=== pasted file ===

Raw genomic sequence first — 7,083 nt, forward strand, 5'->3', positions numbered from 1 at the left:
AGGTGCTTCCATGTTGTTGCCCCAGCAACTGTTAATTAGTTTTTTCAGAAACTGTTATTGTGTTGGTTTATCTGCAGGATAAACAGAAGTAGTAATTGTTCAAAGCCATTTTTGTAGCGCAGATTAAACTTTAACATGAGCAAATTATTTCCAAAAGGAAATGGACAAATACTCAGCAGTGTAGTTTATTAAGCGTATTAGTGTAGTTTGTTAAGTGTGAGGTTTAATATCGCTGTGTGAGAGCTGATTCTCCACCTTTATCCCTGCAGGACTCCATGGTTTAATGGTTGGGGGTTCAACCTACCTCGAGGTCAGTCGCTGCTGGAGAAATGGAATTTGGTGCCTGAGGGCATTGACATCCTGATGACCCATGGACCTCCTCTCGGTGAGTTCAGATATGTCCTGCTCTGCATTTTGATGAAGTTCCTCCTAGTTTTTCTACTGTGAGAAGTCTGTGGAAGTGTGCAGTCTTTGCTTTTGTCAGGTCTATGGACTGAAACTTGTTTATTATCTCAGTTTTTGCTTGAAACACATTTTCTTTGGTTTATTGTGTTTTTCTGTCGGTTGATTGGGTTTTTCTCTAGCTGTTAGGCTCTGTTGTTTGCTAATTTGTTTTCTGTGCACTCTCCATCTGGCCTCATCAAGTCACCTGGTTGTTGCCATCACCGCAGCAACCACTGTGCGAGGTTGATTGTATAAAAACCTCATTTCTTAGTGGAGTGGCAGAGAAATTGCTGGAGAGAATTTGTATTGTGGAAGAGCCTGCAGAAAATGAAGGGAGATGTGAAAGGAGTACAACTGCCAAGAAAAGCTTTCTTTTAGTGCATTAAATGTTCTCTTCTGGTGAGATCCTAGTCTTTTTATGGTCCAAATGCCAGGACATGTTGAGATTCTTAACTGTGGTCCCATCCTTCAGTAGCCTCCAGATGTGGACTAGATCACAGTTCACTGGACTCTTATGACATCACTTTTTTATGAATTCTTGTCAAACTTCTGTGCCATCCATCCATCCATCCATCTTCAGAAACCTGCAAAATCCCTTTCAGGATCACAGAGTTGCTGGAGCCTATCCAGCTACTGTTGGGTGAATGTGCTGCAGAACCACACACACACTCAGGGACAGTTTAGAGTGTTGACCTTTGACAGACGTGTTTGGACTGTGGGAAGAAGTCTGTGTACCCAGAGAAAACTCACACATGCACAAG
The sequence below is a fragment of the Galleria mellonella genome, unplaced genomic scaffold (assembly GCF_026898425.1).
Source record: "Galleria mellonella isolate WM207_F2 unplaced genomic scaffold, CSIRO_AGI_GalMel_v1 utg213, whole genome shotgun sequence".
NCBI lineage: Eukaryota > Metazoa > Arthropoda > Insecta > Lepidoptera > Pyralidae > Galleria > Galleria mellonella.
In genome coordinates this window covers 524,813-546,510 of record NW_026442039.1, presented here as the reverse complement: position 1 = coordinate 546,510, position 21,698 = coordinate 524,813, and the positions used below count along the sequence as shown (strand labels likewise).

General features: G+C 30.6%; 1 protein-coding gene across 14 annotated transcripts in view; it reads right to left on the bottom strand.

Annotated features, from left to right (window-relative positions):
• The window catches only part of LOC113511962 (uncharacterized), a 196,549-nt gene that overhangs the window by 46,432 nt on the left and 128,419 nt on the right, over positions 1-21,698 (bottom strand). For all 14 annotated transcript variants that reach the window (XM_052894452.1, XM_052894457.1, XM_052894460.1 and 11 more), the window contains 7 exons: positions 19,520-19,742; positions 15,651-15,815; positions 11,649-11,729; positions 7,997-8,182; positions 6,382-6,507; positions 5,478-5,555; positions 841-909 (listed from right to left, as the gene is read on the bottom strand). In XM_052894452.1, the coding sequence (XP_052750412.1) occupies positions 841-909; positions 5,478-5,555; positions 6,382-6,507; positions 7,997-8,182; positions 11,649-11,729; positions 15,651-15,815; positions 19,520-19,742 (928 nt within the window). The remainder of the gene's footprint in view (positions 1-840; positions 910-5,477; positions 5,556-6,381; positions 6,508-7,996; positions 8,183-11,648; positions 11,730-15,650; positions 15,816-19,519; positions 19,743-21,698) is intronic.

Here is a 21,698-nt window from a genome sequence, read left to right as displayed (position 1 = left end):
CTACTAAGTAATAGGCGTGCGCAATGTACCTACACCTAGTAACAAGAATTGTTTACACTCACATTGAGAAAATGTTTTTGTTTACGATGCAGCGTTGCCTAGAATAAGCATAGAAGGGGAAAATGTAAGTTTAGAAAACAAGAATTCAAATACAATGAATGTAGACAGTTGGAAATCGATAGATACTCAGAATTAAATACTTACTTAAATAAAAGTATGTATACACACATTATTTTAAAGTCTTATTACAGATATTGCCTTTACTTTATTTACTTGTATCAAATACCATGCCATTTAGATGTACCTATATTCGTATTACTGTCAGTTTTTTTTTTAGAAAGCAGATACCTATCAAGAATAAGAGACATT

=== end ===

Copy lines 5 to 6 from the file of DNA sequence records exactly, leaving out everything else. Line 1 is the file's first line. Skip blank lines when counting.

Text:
NCBI lineage: Eukaryota > Metazoa > Arthropoda > Insecta > Lepidoptera > Pyralidae > Galleria > Galleria mellonella.
In genome coordinates this window covers 524,813-546,510 of record NW_026442039.1, presented here as the reverse complement: position 1 = coordinate 546,510, position 21,698 = coordinate 524,813, and the positions used below count along the sequence as shown (strand labels likewise).